On the video side it can now record video in up to 4K resolution and uses a ‘dynamic exposure algorithm’ to mimic the human eye, we’re told. Default is Full HD, though and to rival the iPhone there’s a Slow motion mode which can do up to 120 fps.
HTC hasn’t completely given up on the UltraPixel (which lets in more light) as the front camera on the M9 is the rear camera from the M8. Whether or not it was good on the back of the last generation, it makes for a good selfie camera on the M9 with a crisp and detailed image which works well in low light.
To go with the new hardware is a software feature called One Gallery which we haven’t been able to try out but will in theory bring all your photos together from the likes of Dropbox, Flickr, Google Drive and Facebook into one place.
HTC One M9 review: Battery life
HTC increased the battery size from the original HTC One to the One M8 and has done so again with the new One M9. It’s now 2840 mAh compared to 2600 mAh which is a slightly smaller jump from last time around and the battery is still non-removable which is the same across most flagship smartphones.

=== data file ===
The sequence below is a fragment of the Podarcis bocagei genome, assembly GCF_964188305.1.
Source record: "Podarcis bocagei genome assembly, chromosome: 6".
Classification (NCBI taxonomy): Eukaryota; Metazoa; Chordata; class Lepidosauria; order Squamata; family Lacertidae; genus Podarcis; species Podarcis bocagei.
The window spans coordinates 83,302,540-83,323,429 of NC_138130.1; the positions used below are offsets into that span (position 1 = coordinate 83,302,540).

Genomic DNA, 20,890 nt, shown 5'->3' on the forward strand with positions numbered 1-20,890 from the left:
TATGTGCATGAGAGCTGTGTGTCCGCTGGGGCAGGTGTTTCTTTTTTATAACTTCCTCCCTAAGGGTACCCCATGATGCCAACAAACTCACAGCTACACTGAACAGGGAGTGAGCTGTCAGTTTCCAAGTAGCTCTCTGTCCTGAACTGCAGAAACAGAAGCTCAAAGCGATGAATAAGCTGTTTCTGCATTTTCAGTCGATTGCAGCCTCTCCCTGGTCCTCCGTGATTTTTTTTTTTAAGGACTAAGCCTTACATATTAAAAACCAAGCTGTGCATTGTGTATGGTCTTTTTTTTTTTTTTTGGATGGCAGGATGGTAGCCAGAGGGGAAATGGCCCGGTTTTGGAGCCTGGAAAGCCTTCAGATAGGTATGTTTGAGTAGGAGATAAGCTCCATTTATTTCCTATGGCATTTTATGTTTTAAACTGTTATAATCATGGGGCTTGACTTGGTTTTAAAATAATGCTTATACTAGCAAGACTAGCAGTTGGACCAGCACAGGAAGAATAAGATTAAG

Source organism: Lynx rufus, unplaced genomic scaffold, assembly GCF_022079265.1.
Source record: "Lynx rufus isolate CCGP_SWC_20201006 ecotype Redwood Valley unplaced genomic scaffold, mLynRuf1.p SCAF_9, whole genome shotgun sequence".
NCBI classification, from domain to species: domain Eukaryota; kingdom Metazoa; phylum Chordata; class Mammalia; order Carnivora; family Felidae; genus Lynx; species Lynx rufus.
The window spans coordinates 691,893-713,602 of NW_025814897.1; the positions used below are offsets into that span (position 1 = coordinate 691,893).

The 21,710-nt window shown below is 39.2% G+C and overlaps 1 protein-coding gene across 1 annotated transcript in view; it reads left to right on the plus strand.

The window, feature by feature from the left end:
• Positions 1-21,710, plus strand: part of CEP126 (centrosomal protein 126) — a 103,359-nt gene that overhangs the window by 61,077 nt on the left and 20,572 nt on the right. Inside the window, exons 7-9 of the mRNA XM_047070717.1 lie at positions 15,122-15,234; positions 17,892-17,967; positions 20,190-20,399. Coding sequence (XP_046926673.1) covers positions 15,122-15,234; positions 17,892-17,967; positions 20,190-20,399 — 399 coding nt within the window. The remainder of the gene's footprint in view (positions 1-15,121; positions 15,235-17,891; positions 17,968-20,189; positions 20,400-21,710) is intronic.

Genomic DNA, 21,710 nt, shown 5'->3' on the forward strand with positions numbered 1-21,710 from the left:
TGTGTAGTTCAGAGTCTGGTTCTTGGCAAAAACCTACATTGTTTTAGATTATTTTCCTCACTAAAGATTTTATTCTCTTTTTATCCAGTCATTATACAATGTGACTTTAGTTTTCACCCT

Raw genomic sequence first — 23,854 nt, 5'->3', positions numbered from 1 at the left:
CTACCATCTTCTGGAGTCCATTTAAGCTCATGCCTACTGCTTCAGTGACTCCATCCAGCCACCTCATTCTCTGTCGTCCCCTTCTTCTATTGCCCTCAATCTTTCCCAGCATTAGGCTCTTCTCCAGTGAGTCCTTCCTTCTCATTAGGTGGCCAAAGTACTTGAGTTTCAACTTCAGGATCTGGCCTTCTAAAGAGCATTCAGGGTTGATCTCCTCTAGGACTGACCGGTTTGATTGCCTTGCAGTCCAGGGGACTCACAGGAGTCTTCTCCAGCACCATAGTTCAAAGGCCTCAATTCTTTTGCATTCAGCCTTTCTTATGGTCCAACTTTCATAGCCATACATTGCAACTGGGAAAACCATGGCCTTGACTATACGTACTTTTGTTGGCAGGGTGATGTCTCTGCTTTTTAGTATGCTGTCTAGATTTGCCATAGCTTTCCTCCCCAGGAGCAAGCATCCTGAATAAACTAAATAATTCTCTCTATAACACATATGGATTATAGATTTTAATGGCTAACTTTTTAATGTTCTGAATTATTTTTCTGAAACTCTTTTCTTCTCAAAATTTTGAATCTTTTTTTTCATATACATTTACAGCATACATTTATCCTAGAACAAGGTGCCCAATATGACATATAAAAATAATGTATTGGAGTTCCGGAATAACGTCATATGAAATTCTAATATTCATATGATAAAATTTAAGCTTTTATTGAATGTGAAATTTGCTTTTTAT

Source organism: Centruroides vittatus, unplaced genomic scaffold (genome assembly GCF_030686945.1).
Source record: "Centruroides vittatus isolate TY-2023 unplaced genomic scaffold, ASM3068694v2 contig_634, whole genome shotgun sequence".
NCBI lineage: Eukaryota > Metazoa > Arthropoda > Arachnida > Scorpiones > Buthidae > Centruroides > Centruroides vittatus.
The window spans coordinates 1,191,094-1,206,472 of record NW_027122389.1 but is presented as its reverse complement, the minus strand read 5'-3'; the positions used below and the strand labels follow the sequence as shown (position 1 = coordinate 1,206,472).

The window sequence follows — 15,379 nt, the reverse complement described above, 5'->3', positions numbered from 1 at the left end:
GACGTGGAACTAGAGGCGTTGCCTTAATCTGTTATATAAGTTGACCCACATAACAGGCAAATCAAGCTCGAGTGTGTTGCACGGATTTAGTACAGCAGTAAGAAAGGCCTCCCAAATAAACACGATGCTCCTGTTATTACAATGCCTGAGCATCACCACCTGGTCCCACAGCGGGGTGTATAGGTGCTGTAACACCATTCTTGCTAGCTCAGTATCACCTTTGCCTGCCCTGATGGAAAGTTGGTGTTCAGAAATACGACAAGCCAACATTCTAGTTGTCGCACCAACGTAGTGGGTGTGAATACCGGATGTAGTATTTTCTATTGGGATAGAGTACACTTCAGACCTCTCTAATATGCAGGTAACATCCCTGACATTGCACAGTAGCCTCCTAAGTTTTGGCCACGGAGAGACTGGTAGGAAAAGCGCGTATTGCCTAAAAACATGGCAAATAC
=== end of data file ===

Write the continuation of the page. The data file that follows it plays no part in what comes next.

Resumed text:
Despite the larger capacity, we’ve found the battery life to be no different to the HTC One M8. With an average usage pattern, the M9 lasted us a couple of days before needing to be charged. That’s still a good effort with many phones only managing just one day.
There’s no wireless charging which is a shame but HTC still offers its Extreme power saving mode which put the M9 into a basic mode (although not greyscale like similar features on rival phones), allowing access to a small selection of simple functions like phone and messages.
HTC One M9 review: Software
As you would expect, the HTC One M9 runs on
Android 5.0 Lollipop which is the latest version. However, HTC doesn’t leave it as is so puts its own skin or user interface over the top. The M9 introduces Sense 7.0 which means you get HTC’s style including icons and apps but there are also some new features.